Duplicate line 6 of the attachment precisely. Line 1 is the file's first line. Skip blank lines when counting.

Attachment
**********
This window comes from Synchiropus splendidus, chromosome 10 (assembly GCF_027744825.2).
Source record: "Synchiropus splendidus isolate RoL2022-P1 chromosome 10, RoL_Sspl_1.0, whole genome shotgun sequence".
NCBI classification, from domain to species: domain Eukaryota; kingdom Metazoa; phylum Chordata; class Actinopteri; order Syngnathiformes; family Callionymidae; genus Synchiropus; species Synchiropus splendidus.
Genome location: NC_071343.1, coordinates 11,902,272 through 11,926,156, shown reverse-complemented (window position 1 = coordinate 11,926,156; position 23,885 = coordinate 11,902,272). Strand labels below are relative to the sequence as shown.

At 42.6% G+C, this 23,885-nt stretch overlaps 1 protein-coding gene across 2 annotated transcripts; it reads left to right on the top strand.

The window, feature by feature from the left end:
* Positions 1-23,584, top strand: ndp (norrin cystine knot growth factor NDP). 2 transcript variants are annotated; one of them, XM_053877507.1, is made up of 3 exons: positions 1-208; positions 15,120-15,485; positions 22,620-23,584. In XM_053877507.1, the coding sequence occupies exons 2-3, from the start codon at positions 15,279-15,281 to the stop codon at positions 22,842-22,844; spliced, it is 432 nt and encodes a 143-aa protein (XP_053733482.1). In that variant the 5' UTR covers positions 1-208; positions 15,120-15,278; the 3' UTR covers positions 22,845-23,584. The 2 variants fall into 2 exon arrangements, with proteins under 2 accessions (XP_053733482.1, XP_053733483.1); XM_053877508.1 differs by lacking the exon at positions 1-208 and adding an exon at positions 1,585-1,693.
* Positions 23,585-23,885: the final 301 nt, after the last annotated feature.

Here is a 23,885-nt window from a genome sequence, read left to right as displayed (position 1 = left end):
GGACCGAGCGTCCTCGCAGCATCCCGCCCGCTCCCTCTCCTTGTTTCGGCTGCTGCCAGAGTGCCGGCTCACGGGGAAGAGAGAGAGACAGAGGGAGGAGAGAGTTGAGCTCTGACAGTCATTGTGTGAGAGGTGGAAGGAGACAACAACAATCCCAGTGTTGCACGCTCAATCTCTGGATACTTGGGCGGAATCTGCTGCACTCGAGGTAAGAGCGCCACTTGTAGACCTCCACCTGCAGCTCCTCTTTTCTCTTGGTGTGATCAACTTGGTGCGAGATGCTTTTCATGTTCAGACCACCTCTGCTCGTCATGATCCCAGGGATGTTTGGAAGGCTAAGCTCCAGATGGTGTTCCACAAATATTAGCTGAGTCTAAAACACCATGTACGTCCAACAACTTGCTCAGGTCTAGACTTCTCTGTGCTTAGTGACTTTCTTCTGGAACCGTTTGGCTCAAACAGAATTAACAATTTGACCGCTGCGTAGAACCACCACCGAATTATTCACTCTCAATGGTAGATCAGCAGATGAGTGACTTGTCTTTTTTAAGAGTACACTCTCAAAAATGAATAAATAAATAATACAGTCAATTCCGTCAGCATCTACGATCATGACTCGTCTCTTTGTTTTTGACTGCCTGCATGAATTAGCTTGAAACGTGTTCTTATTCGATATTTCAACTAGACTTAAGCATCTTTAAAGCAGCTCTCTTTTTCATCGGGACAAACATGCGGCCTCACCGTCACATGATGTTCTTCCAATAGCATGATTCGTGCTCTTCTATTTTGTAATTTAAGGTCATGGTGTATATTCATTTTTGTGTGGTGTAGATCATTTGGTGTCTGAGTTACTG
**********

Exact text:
The window, feature by feature from the left end: